President Donald J. Trump participates in a video teleconference with governors to discuss a partnership to prepare, mitigate, and respond to the coronavirus outbreak Thursday, March 19, 2020, at the Federal Emergency Management Agency headquarters in Washington, D.C. (Official White House Photo by Shealah Craighead)
This morning, a story from an NBC “journalist” went viral in which she fairly explicitly tried to blame the President for two people ingesting fish cleaner, one of whom died. This was supposedly shown by the fact that Trump had previously touted promising reports from an anti-malarial drug that contains chloroquine.
My colleague, Brad Slager, has a write up for early today with the details.
👉Her husband is dead & she's in the ICU after ingesting chloroquine:
"We saw Trump on TV — every channel — & all of his buddies and that this was safe," she said.
"Trump kept saying it was basically pretty much a cure."
— Heidi Przybyla (@HeidiNBC) March 23, 2020
Except they didn’t take “chloroquine.” They drank fish cleaner that contained a similarly named substance, not at all in the right form or dosage as a prescription medication. This is the equivalent of Trump telling people to wash their hands because they can harbor the virus, having someone cut their hands off in response, and then trying to blame Trump for warning people that people should wash their hands. It’s so ludicrous that it would be humorous if we weren’t in such tenuous times.
Meanwhile, the media set about to push the narrative that Trump was somehow to blame. In fact, they all started repeating the same talking point.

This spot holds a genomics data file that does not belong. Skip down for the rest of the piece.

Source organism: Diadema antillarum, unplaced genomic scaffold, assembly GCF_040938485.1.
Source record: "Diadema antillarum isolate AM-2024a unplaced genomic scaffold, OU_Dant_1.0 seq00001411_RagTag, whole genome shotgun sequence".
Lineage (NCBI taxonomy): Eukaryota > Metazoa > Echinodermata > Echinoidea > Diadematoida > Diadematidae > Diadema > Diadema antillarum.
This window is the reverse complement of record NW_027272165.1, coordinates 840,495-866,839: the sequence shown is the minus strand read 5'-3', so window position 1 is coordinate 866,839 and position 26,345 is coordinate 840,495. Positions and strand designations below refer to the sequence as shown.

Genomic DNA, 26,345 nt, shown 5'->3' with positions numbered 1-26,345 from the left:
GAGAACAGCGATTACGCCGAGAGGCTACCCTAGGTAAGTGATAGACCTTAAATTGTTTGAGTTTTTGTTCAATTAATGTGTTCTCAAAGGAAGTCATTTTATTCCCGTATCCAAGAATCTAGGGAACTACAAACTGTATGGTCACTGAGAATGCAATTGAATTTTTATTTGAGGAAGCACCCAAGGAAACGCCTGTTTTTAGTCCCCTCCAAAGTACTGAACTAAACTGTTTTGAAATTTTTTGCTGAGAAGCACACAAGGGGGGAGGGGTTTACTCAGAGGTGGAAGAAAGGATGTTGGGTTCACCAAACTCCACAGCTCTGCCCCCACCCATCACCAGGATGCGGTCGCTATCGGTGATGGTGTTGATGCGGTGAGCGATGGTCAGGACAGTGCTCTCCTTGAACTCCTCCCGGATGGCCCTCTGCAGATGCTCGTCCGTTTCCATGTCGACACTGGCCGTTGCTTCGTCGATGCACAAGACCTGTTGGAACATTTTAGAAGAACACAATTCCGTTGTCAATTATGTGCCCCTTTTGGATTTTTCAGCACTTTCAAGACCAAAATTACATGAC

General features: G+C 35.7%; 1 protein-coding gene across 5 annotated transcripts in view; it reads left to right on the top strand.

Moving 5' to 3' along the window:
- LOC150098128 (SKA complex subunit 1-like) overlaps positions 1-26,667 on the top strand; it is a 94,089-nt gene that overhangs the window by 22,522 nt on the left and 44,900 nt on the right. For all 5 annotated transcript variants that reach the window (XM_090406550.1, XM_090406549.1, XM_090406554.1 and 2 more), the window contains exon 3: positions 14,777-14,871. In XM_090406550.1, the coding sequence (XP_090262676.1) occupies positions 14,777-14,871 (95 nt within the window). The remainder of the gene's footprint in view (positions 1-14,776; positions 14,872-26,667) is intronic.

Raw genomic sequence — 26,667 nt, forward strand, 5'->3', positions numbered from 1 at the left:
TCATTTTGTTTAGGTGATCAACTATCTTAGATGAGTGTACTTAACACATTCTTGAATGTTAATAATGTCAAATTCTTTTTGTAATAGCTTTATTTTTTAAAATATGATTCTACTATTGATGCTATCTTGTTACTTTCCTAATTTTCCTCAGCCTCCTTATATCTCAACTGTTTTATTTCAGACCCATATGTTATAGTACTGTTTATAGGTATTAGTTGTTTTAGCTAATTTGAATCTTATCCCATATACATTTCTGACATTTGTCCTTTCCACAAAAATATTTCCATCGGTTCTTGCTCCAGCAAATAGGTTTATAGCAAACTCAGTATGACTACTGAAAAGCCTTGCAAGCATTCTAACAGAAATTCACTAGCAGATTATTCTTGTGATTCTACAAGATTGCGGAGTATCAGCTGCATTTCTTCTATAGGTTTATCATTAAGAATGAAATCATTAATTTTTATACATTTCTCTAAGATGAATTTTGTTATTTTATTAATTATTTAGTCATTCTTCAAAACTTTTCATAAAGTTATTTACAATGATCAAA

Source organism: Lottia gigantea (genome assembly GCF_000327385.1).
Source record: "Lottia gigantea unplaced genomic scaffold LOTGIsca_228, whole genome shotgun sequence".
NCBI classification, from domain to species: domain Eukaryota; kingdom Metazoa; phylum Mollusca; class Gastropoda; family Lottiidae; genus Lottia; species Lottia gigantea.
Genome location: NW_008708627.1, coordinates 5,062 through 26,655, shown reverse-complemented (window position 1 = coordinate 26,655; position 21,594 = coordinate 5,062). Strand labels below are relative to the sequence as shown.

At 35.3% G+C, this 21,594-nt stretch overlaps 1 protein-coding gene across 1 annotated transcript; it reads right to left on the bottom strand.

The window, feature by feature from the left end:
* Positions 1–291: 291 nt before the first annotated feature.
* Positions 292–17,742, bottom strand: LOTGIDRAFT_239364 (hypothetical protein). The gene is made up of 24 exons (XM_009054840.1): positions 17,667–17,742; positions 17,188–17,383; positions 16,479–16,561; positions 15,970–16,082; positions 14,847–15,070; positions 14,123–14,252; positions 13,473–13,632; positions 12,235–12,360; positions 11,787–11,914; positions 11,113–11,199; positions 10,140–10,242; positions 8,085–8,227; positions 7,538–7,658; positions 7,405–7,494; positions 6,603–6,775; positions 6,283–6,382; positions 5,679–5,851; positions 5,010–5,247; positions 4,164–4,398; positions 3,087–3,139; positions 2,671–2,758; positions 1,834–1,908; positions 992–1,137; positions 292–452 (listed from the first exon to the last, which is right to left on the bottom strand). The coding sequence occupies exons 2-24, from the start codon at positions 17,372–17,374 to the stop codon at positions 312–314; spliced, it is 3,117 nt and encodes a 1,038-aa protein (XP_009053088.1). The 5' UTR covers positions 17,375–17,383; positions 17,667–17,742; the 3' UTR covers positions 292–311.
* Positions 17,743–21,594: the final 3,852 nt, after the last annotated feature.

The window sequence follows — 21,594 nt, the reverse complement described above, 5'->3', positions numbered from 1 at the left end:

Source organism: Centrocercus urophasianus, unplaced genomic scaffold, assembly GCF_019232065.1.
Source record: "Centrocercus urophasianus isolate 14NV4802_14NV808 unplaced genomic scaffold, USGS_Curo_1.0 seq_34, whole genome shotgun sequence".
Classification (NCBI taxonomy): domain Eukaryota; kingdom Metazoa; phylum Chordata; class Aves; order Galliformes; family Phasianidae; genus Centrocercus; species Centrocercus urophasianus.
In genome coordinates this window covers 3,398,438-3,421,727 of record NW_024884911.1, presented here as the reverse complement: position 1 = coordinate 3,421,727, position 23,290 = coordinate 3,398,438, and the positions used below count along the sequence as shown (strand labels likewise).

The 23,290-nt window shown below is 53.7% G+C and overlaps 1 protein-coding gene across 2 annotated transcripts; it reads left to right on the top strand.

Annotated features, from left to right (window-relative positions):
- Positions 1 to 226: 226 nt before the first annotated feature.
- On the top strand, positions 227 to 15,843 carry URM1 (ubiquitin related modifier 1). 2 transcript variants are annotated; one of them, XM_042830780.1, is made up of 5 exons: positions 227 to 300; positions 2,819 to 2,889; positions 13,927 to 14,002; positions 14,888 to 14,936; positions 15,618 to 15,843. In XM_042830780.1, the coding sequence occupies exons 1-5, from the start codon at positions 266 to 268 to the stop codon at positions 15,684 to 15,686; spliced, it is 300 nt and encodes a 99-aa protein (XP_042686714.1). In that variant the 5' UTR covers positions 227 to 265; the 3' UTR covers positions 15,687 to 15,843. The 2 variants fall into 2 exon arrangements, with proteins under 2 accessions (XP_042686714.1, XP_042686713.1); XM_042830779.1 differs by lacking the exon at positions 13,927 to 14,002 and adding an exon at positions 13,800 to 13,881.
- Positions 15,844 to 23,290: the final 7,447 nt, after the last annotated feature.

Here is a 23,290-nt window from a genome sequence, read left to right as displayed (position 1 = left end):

— The Red-Headed Libertarian ™ (@TRHLofficial) March 24, 2020
Meanwhile, Axios gives us a glimpse into exactly how fake news is made and spread. They originally ran with the same talking point everyone else did, despite the fact that all the information on what happened was available at the time of the original report.
It took them 16 hours to issue a correction, after their tweet had been shared thousands of times.
We have deleted this tweet and corrected our story because it did not reflect the full nature of the self-medication done with an additive commonly used to clean fish tanks. https://t.co/0zucqRaIkI pic.twitter.com/3YY86rju2w
— Axios (@axios) March 24, 2020
Or you could have just said it was fish tank cleaner originally instead of collecting 4k retweets https://t.co/MHp0JqfU6p
— Caleb Hull (@CalebJHull) March 24, 2020
By the time the correction came, the story had already gone viral. At this very moment, clowns like Rick Wilson are still claiming Trump is responsible for the death in this case. Armies of left-wing trolls are pushing that narrative as well, unable to see the very obvious flaw in their argument.
That’s how fake news is made. Rush to put a false story out there, always meant to damage a Republican, and then “correct” it after the damage is already done. Is it really that hard to just check your reporting, to begin with? Apparently, it is. But we all know this isn’t just a “mistake.” These things always flow in one direction, pointing to the fact that they are purposeful.
This is why the media has no credibility anymore.